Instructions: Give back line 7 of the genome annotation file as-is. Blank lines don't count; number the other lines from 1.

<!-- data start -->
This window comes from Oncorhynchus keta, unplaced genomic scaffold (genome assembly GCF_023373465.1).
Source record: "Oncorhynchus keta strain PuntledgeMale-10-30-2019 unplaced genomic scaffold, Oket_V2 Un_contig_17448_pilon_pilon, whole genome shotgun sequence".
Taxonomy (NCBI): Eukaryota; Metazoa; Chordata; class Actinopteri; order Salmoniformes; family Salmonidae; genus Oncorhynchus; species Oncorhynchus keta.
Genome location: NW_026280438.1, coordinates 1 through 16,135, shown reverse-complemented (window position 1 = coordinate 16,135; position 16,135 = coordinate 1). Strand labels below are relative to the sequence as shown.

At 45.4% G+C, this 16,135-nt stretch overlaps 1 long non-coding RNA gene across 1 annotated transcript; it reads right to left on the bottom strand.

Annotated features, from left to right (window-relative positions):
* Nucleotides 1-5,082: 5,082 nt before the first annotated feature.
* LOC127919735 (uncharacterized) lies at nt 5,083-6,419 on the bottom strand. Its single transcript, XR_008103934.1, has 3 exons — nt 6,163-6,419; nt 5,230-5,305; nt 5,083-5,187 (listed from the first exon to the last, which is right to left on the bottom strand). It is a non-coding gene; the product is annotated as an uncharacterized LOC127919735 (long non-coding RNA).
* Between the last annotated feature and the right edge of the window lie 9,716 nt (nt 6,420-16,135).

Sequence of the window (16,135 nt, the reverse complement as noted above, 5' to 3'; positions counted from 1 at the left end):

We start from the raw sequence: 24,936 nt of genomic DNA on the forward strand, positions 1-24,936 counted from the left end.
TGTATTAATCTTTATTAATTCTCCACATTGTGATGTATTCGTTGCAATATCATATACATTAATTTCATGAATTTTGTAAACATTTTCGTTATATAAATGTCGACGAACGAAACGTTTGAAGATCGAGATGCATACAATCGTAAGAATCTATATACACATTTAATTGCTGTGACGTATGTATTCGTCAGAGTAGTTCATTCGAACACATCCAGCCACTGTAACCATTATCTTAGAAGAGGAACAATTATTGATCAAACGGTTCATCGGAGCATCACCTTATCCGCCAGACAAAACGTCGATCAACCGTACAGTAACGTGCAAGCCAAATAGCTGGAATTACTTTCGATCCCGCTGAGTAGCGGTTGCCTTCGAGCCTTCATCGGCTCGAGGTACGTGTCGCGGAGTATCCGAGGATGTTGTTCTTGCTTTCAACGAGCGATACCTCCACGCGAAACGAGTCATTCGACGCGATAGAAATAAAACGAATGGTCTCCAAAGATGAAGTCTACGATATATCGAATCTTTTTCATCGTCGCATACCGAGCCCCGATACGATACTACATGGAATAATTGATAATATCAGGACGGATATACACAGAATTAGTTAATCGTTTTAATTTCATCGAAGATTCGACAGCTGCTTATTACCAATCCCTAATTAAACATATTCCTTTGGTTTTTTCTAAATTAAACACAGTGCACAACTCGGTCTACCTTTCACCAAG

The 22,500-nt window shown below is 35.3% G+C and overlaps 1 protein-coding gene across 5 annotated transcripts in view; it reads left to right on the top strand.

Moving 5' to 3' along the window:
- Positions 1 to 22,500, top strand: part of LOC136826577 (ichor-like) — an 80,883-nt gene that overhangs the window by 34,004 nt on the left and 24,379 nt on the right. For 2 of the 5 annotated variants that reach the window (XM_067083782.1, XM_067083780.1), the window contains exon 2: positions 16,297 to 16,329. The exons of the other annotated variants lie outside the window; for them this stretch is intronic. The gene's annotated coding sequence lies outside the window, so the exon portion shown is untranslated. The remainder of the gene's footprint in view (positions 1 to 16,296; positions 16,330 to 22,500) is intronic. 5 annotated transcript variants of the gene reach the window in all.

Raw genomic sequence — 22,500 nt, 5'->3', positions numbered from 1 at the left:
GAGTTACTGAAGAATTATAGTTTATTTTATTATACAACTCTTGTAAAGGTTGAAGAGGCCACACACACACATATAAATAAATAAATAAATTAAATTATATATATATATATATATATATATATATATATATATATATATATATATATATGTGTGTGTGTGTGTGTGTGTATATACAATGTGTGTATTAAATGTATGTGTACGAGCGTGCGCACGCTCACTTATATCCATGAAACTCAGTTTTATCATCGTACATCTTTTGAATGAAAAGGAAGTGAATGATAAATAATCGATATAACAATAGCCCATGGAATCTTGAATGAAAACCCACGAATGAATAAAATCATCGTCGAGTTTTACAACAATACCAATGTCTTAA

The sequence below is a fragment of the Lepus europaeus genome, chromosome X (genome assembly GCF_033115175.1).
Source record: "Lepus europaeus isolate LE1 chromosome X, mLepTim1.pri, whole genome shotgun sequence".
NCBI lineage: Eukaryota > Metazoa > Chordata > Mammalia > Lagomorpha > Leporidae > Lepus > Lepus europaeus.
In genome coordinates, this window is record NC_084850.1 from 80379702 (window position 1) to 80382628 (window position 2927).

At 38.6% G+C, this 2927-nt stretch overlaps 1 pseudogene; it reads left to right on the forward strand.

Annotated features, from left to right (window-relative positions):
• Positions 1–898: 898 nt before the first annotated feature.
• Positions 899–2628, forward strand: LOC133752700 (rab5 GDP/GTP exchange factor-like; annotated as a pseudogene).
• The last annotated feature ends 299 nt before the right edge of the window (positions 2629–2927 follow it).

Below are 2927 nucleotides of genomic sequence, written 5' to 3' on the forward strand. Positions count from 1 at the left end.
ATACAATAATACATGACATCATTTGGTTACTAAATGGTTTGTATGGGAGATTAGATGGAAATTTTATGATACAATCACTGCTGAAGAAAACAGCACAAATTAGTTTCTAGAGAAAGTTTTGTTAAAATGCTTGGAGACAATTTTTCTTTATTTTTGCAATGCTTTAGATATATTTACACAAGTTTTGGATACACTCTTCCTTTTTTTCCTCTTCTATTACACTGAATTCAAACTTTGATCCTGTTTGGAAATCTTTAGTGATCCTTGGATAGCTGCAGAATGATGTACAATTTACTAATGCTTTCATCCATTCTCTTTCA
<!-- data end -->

* Nucleotides 1-5,082: 5,082 nt before the first annotated feature.